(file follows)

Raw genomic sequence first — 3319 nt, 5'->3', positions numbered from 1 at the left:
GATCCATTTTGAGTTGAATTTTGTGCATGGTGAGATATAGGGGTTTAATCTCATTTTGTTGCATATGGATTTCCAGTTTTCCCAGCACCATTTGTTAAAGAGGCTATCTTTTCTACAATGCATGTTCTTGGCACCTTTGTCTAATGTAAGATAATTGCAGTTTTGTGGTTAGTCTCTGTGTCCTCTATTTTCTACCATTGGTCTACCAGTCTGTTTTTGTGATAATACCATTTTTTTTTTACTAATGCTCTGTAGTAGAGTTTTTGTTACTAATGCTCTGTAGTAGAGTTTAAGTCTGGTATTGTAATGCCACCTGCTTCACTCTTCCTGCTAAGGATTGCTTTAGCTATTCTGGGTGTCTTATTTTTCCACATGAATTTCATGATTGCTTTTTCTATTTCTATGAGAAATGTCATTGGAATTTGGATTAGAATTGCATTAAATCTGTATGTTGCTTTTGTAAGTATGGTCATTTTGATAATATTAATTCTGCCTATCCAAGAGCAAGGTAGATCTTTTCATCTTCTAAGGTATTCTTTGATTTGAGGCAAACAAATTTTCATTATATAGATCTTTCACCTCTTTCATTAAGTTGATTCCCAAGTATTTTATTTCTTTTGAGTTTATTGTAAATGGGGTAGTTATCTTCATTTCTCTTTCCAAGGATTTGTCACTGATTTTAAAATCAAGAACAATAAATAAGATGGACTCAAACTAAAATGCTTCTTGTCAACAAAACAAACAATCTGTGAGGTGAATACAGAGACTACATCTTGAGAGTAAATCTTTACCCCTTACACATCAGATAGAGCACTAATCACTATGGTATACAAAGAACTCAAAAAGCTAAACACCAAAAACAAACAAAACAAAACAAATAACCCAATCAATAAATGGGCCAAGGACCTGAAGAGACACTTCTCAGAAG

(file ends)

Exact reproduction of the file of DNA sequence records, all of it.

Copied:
Raw genomic sequence first — 3319 nt, 5'->3', positions numbered from 1 at the left:
GATCCATTTTGAGTTGAATTTTGTGCATGGTGAGATATAGGGGTTTAATCTCATTTTGTTGCATATGGATTTCCAGTTTTCCCAGCACCATTTGTTAAAGAGGCTATCTTTTCTACAATGCATGTTCTTGGCACCTTTGTCTAATGTAAGATAATTGCAGTTTTGTGGTTAGTCTCTGTGTCCTCTATTTTCTACCATTGGTCTACCAGTCTGTTTTTGTGATAATACCATTTTTTTTTTACTAATGCTCTGTAGTAGAGTTTTTGTTACTAATGCTCTGTAGTAGAGTTTAAGTCTGGTATTGTAATGCCACCTGCTTCACTCTTCCTGCTAAGGATTGCTTTAGCTATTCTGGGTGTCTTATTTTTCCACATGAATTTCATGATTGCTTTTTCTATTTCTATGAGAAATGTCATTGGAATTTGGATTAGAATTGCATTAAATCTGTATGTTGCTTTTGTAAGTATGGTCATTTTGATAATATTAATTCTGCCTATCCAAGAGCAAGGTAGATCTTTTCATCTTCTAAGGTATTCTTTGATTTGAGGCAAACAAATTTTCATTATATAGATCTTTCACCTCTTTCATTAAGTTGATTCCCAAGTATTTTATTTCTTTTGAGTTTATTGTAAATGGGGTAGTTATCTTCATTTCTCTTTCCAAGGATTTGTCACTGATTTTAAAATCAAGAACAATAAATAAGATGGACTCAAACTAAAATGCTTCTTGTCAACAAAACAAACAATCTGTGAGGTGAATACAGAGACTACATCTTGAGAGTAAATCTTTACCCCTTACACATCAGATAGAGCACTAATCACTATGGTATACAAAGAACTCAAAAAGCTAAACACCAAAAACAAACAAAACAAAACAAATAACCCAATCAATAAATGGGCCAAGGACCTGAAGAGACACTTCTCAGAAG